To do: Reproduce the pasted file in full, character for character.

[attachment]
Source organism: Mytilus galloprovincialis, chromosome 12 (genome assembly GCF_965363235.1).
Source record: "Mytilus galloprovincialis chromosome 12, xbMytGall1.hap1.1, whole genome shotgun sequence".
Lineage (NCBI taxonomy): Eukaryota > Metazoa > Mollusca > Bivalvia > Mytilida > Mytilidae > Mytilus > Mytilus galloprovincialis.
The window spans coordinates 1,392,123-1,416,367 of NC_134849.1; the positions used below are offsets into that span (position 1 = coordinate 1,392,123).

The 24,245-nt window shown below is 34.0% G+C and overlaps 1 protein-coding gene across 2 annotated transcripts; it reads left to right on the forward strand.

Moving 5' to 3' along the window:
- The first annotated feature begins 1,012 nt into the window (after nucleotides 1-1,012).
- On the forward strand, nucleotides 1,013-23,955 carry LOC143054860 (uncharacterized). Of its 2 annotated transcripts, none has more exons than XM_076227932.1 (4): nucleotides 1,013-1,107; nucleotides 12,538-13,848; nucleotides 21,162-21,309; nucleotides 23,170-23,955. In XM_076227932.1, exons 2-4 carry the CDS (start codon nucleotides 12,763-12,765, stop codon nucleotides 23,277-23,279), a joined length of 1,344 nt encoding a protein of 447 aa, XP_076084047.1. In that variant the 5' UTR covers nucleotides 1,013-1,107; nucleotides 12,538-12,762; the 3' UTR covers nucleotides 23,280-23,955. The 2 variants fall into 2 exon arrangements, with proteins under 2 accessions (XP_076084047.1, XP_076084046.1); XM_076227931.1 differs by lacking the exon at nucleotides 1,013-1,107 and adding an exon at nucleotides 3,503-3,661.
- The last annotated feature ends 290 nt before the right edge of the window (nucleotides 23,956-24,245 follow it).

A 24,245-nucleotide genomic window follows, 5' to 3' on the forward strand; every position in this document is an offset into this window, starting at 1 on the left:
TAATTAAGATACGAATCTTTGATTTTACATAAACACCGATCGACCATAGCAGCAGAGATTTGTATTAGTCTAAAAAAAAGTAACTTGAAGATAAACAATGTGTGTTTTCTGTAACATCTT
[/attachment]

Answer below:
Source organism: Mytilus galloprovincialis, chromosome 12 (genome assembly GCF_965363235.1).
Source record: "Mytilus galloprovincialis chromosome 12, xbMytGall1.hap1.1, whole genome shotgun sequence".
Lineage (NCBI taxonomy): Eukaryota > Metazoa > Mollusca > Bivalvia > Mytilida > Mytilidae > Mytilus > Mytilus galloprovincialis.
The window spans coordinates 1,392,123-1,416,367 of NC_134849.1; the positions used below are offsets into that span (position 1 = coordinate 1,392,123).

The 24,245-nt window shown below is 34.0% G+C and overlaps 1 protein-coding gene across 2 annotated transcripts; it reads left to right on the forward strand.

Moving 5' to 3' along the window:
- The first annotated feature begins 1,012 nt into the window (after nucleotides 1-1,012).
- On the forward strand, nucleotides 1,013-23,955 carry LOC143054860 (uncharacterized). Of its 2 annotated transcripts, none has more exons than XM_076227932.1 (4): nucleotides 1,013-1,107; nucleotides 12,538-13,848; nucleotides 21,162-21,309; nucleotides 23,170-23,955. In XM_076227932.1, exons 2-4 carry the CDS (start codon nucleotides 12,763-12,765, stop codon nucleotides 23,277-23,279), a joined length of 1,344 nt encoding a protein of 447 aa, XP_076084047.1. In that variant the 5' UTR covers nucleotides 1,013-1,107; nucleotides 12,538-12,762; the 3' UTR covers nucleotides 23,280-23,955. The 2 variants fall into 2 exon arrangements, with proteins under 2 accessions (XP_076084047.1, XP_076084046.1); XM_076227931.1 differs by lacking the exon at nucleotides 1,013-1,107 and adding an exon at nucleotides 3,503-3,661.
- The last annotated feature ends 290 nt before the right edge of the window (nucleotides 23,956-24,245 follow it).

A 24,245-nucleotide genomic window follows, 5' to 3' on the forward strand; every position in this document is an offset into this window, starting at 1 on the left:
TAATTAAGATACGAATCTTTGATTTTACATAAACACCGATCGACCATAGCAGCAGAGATTTGTATTAGTCTAAAAAAAAGTAACTTGAAGATAAACAATGTGTGTTTTCTGTAACATCTT